Unlike the 46 years of Twins Baseball and the 86 years of Gopher football, the Vikings came then left. Then came again. Then left again. Then they came back. Then they left again. But, through those stretches of years, the Vikings provided a million thrills. The early years with Tarkenton running for his life led to the Super Bowl years of the 70’s. The 80’s and 90’s were met with good teams that could never get over the hump. Then Randy Moss blew into town. The team seemed unbeatable. Until they were beat. And the Vikings, once again, fell short. Yet Minnesotan’s still bleed purple. WCCO was there with the listener, living and dying with each season falling just short.

In 1969 WCCO brought listeners (and the tried and true hockey fans throughout the state) a brand new team. The Minnesota North Stars became part of the first expansion the league had done since it’s inception. The great Al Shaver and the great Steve Cannon were there to bring you all the goals, saves, power-plays, fights and hockey action night after night. Then, the Stars left for Texas, and Minnesota was once again left without and NHL team. Local leaders spent the next several years looking for a solution. A new building and a new team in St. Paul were born in 2000. Starting with the first Draft for the team in 1999, WCCO was there. Broadcasting Wild games from 2000-2011, WCCO was there with Bob Kurtz, Tom Reid and others.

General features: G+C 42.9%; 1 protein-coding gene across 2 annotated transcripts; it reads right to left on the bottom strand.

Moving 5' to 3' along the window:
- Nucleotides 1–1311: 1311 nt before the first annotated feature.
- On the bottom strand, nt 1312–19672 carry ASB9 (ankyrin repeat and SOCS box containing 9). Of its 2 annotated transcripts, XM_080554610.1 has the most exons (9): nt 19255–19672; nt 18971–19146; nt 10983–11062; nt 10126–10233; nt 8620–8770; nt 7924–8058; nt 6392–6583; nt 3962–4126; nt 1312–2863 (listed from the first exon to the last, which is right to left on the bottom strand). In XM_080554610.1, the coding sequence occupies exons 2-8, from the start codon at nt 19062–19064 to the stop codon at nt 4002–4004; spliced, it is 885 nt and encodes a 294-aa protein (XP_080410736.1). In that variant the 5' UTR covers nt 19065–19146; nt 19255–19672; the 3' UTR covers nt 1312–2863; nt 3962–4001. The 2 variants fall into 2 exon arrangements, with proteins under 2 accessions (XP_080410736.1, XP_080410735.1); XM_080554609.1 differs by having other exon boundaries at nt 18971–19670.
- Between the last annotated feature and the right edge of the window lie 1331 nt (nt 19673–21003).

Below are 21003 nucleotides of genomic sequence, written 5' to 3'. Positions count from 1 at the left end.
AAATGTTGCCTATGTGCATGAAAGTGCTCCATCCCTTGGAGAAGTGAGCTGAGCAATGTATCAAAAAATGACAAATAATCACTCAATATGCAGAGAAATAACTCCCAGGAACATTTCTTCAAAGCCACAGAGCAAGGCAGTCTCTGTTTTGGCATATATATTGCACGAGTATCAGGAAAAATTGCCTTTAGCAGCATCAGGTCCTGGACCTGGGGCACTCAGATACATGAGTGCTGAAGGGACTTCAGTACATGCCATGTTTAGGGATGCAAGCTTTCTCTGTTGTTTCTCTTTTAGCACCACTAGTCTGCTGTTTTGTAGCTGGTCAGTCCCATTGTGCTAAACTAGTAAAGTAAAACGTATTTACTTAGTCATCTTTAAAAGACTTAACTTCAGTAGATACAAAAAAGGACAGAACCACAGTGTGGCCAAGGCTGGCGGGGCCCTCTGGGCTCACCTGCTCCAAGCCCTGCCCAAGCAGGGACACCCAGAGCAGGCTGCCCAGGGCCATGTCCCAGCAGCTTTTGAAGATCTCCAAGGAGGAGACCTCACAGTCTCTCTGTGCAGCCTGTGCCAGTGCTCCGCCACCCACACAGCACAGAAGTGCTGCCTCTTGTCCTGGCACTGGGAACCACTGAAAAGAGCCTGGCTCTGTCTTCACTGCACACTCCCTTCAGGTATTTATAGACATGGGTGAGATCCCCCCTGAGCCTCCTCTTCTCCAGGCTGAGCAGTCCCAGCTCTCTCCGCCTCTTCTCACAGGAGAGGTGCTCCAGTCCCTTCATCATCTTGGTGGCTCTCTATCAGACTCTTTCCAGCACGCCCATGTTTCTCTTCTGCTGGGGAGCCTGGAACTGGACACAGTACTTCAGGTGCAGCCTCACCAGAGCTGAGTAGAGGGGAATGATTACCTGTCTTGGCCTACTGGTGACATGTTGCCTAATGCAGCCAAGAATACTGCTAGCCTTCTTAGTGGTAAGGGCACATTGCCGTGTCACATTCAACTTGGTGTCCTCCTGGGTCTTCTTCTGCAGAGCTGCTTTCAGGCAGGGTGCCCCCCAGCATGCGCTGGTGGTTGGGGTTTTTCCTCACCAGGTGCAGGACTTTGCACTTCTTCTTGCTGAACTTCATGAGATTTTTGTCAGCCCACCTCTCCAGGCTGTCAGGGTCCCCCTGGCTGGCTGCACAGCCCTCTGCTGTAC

WCCO has also been home to Gopher Basketball with the great Ray Christensen calling games for many decades. Gopher Hockey came calling in 2000, just in time for back-to-back national titles. WCCO has been home to the Timberwolves now since 2011 and with a dedication to local college football, has been a partner of St. Thomas and has broadcasted their games since 2011 also.

WCCO, through 90 years, has been there and it’s our intention to be there for the next 90 years and beyond. The personalities may come and go, the news may change, the games and sports will always be a part of us. But through it all, we want to be the voice of Minnesotans. While we get to occasionally look back at our history, especially on these special anniversary dates, we spend all the rest of our time looking towards the future. It’s a future that we see is as bright as our past and we can’t wait to share that with all of our listeners. It took 90 years to build this relationship we have with Minnesota and we’re thrilled to be part of your lives!

To see a photo gallery of WCCO Radio through the years, click here!

View Comments
blog comments powered by Disqus
Follow

Get every new post delivered to your Inbox.

Join 2,389 other followers